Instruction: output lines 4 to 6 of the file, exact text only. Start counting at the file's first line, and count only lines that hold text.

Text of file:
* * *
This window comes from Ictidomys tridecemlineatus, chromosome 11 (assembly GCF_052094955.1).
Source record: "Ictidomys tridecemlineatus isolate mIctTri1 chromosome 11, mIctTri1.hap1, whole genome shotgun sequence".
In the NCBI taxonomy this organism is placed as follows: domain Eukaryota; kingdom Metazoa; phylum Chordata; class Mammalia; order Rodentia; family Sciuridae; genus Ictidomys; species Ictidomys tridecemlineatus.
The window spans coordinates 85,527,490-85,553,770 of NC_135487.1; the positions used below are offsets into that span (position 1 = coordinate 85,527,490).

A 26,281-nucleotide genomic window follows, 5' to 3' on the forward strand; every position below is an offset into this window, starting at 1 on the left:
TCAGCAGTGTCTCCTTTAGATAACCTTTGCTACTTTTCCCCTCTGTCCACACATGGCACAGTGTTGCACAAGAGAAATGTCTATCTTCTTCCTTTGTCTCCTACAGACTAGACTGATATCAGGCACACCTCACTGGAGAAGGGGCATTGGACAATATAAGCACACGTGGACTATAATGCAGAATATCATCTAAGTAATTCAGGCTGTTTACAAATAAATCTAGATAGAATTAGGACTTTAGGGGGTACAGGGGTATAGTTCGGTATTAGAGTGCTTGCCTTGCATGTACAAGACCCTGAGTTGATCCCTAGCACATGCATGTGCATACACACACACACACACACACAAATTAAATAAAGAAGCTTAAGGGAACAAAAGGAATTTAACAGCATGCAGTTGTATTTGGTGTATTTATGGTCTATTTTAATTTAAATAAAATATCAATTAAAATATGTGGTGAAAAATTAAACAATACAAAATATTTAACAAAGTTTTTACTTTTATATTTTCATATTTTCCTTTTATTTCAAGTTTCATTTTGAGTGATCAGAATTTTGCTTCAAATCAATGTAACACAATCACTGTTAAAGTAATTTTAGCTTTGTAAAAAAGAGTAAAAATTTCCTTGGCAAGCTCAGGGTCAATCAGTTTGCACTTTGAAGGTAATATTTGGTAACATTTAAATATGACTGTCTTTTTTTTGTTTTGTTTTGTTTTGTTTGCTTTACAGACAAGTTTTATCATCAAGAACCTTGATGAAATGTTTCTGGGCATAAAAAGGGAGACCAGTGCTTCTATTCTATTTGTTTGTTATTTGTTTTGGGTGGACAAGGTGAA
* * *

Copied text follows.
The window spans coordinates 85,527,490-85,553,770 of NC_135487.1; the positions used below are offsets into that span (position 1 = coordinate 85,527,490).

A 26,281-nucleotide genomic window follows, 5' to 3' on the forward strand; every position below is an offset into this window, starting at 1 on the left:
TCAGCAGTGTCTCCTTTAGATAACCTTTGCTACTTTTCCCCTCTGTCCACACATGGCACAGTGTTGCACAAGAGAAATGTCTATCTTCTTCCTTTGTCTCCTACAGACTAGACTGATATCAGGCACACCTCACTGGAGAAGGGGCATTGGACAATATAAGCACACGTGGACTATAATGCAGAATATCATCTAAGTAATTCAGGCTGTTTACAAATAAATCTAGATAGAATTAGGACTTTAGGGGGTACAGGGGTATAGTTCGGTATTAGAGTGCTTGCCTTGCATGTACAAGACCCTGAGTTGATCCCTAGCACATGCATGTGCATACACACACACACACACACACAAATTAAATAAAGAAGCTTAAGGGAACAAAAGGAATTTAACAGCATGCAGTTGTATTTGGTGTATTTATGGTCTATTTTAATTTAAATAAAATATCAATTAAAATATGTGGTGAAAAATTAAACAATACAAAATATTTAACAAAGTTTTTACTTTTATATTTTCATATTTTCCTTTTATTTCAAGTTTCATTTTGAGTGATCAGAATTTTGCTTCAAATCAATGTAACACAATCACTGTTAAAGTAATTTTAGCTTTGTAAAAAAGAGTAAAAATTTCCTTGGCAAGCTCAGGGTCAATCAGTTTGCACTTTGAAGGTAATATTTGGTAACATTTAAATATGACTGTCTTTTTTTTGTTTTGTTTTGTTTTGTTTGCTTTACAGACAAGTTTTATCATCAAGAACCTTGATGAAATGTTTCTGGGCATAAAAAGGGAGACCAGTGCTTCTATTCTATTTGTTTGTTATTTGTTTTGGGTGGACAAGGTGAA